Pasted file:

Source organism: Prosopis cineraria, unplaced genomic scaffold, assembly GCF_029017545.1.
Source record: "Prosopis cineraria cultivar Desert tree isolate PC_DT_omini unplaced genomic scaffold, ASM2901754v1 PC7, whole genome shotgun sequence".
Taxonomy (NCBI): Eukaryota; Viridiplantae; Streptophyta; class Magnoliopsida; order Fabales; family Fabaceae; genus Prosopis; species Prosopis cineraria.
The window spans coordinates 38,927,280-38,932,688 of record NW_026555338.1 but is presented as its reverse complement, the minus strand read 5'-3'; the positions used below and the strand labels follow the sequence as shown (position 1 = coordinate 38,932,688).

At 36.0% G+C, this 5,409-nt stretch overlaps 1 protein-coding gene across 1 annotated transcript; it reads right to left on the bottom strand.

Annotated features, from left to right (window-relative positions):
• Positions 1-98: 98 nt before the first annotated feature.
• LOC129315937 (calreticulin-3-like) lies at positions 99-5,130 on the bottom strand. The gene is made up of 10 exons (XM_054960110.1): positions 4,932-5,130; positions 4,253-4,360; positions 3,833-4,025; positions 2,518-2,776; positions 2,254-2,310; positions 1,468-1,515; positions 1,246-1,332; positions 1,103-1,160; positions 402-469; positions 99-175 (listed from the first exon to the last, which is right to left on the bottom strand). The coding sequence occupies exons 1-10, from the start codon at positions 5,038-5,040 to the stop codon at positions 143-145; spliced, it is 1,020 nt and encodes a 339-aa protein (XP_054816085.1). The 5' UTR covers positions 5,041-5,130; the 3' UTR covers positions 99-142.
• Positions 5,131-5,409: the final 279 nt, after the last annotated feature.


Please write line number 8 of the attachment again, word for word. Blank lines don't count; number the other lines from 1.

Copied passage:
• LOC129315937 (calreticulin-3-like) lies at positions 99-5,130 on the bottom strand. The gene is made up of 10 exons (XM_054960110.1): positions 4,932-5,130; positions 4,253-4,360; positions 3,833-4,025; positions 2,518-2,776; positions 2,254-2,310; positions 1,468-1,515; positions 1,246-1,332; positions 1,103-1,160; positions 402-469; positions 99-175 (listed from the first exon to the last, which is right to left on the bottom strand). The coding sequence occupies exons 1-10, from the start codon at positions 5,038-5,040 to the stop codon at positions 143-145; spliced, it is 1,020 nt and encodes a 339-aa protein (XP_054816085.1). The 5' UTR covers positions 5,041-5,130; the 3' UTR covers positions 99-142.